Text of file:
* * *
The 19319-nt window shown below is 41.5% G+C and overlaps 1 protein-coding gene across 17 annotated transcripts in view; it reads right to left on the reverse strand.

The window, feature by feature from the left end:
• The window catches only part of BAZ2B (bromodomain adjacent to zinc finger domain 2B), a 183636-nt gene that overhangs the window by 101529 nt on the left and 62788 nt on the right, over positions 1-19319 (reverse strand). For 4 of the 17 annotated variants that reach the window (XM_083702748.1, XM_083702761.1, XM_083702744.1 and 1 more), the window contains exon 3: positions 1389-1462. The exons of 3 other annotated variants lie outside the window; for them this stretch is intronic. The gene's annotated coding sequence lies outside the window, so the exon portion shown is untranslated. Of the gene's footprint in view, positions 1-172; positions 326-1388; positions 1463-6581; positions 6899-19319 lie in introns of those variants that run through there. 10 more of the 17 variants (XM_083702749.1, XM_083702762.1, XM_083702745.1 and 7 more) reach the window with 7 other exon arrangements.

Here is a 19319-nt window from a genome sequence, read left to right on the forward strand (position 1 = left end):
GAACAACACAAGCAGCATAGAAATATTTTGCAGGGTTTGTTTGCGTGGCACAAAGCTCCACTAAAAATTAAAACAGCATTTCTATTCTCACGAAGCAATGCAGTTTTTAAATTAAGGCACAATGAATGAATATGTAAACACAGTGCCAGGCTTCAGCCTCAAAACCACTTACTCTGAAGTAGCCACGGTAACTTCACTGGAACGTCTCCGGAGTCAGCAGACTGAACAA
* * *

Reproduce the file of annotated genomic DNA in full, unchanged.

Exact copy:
The 19319-nt window shown below is 41.5% G+C and overlaps 1 protein-coding gene across 17 annotated transcripts in view; it reads right to left on the reverse strand.

The window, feature by feature from the left end:
• The window catches only part of BAZ2B (bromodomain adjacent to zinc finger domain 2B), a 183636-nt gene that overhangs the window by 101529 nt on the left and 62788 nt on the right, over positions 1-19319 (reverse strand). For 4 of the 17 annotated variants that reach the window (XM_083702748.1, XM_083702761.1, XM_083702744.1 and 1 more), the window contains exon 3: positions 1389-1462. The exons of 3 other annotated variants lie outside the window; for them this stretch is intronic. The gene's annotated coding sequence lies outside the window, so the exon portion shown is untranslated. Of the gene's footprint in view, positions 1-172; positions 326-1388; positions 1463-6581; positions 6899-19319 lie in introns of those variants that run through there. 10 more of the 17 variants (XM_083702749.1, XM_083702762.1, XM_083702745.1 and 7 more) reach the window with 7 other exon arrangements.

Here is a 19319-nt window from a genome sequence, read left to right on the forward strand (position 1 = left end):
GAACAACACAAGCAGCATAGAAATATTTTGCAGGGTTTGTTTGCGTGGCACAAAGCTCCACTAAAAATTAAAACAGCATTTCTATTCTCACGAAGCAATGCAGTTTTTAAATTAAGGCACAATGAATGAATATGTAAACACAGTGCCAGGCTTCAGCCTCAAAACCACTTACTCTGAAGTAGCCACGGTAACTTCACTGGAACGTCTCCGGAGTCAGCAGACTGAACAA